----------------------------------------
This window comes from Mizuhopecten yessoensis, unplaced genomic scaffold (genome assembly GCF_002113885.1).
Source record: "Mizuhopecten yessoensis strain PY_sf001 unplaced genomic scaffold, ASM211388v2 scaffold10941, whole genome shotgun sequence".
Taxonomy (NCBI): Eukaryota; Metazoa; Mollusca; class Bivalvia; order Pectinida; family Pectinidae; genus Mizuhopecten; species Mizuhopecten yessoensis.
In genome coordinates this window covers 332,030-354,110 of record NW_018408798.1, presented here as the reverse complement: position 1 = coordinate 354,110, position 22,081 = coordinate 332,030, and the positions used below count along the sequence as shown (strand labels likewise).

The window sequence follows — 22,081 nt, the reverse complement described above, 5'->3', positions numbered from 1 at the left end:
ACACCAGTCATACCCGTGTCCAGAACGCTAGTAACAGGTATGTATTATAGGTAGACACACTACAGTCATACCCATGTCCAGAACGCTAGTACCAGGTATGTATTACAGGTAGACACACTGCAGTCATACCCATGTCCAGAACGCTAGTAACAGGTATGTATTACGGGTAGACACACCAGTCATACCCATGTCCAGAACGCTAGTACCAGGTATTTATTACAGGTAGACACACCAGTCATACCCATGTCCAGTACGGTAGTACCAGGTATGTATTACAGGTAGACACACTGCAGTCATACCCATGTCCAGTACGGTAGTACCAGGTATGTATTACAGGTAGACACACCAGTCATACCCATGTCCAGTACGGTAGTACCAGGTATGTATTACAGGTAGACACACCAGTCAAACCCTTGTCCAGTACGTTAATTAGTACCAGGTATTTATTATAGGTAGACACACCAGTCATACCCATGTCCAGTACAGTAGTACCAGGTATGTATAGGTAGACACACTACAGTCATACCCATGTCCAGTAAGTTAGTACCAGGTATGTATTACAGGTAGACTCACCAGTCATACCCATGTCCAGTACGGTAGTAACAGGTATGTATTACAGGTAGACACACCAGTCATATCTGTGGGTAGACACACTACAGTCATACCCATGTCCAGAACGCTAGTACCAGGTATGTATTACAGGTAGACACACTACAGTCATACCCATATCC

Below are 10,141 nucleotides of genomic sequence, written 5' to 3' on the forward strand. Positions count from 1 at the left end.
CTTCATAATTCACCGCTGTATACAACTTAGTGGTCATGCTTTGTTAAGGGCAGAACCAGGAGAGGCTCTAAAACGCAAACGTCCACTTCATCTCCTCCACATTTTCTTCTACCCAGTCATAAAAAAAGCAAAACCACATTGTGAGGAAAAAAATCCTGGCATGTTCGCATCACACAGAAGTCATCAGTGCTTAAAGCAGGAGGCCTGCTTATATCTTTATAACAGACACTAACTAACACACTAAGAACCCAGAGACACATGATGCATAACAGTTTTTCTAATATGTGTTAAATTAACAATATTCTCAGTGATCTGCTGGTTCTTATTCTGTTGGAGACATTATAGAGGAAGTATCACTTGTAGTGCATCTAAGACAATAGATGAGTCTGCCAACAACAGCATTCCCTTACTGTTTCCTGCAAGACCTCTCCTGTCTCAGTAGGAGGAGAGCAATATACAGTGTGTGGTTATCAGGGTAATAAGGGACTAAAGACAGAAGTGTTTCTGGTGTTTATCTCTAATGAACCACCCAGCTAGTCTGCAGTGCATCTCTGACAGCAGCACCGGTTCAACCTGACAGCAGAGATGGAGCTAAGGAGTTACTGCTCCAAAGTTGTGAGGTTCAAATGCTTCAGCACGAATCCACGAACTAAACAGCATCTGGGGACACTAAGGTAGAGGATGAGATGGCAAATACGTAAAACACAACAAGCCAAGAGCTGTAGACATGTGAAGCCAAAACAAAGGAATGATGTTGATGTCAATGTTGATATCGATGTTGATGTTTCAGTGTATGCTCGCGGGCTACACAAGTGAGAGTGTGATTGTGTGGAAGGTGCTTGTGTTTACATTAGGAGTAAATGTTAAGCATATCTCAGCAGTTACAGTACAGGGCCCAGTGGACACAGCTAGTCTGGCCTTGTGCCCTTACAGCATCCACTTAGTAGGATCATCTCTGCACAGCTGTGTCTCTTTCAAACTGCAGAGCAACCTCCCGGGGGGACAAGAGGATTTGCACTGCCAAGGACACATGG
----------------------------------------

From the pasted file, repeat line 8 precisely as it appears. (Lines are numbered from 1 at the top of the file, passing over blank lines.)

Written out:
CTTCATAATTCACCGCTGTATACAACTTAGTGGTCATGCTTTGTTAAGGGCAGAACCAGGAGAGGCTCTAAAACGCAAACGTCCACTTCATCTCCTCCACATTTTCTTCTACCCAGTCATAAAAAAAGCAAAACCACATTGTGAGGAAAAAAATCCTGGCATGTTCGCATCACACAGAAGTCATCAGTGCTTAAAGCAGGAGGCCTGCTTATATCTTTATAACAGACACTAACTAACACACTAAGAACCCAGAGACACATGATGCATAACAGTTTTTCTAATATGTGTTAAATTAACAATATTCTCAGTGATCTGCTGGTTCTTATTCTGTTGGAGACATTATAGAGGAAGTATCACTTGTAGTGCATCTAAGACAATAGATGAGTCTGCCAACAACAGCATTCCCTTACTGTTTCCTGCAAGACCTCTCCTGTCTCAGTAGGAGGAGAGCAATATACAGTGTGTGGTTATCAGGGTAATAAGGGACTAAAGACAGAAGTGTTTCTGGTGTTTATCTCTAATGAACCACCCAGCTAGTCTGCAGTGCATCTCTGACAGCAGCACCGGTTCAACCTGACAGCAGAGATGGAGCTAAGGAGTTACTGCTCCAAAGTTGTGAGGTTCAAATGCTTCAGCACGAATCCACGAACTAAACAGCATCTGGGGACACTAAGGTAGAGGATGAGATGGCAAATACGTAAAACACAACAAGCCAAGAGCTGTAGACATGTGAAGCCAAAACAAAGGAATGATGTTGATGTCAATGTTGATATCGATGTTGATGTTTCAGTGTATGCTCGCGGGCTACACAAGTGAGAGTGTGATTGTGTGGAAGGTGCTTGTGTTTACATTAGGAGTAAATGTTAAGCATATCTCAGCAGTTACAGTACAGGGCCCAGTGGACACAGCTAGTCTGGCCTTGTGCCCTTACAGCATCCACTTAGTAGGATCATCTCTGCACAGCTGTGTCTCTTTCAAACTGCAGAGCAACCTCCCGGGGGGACAAGAGGATTTGCACTGCCAAGGACACATGG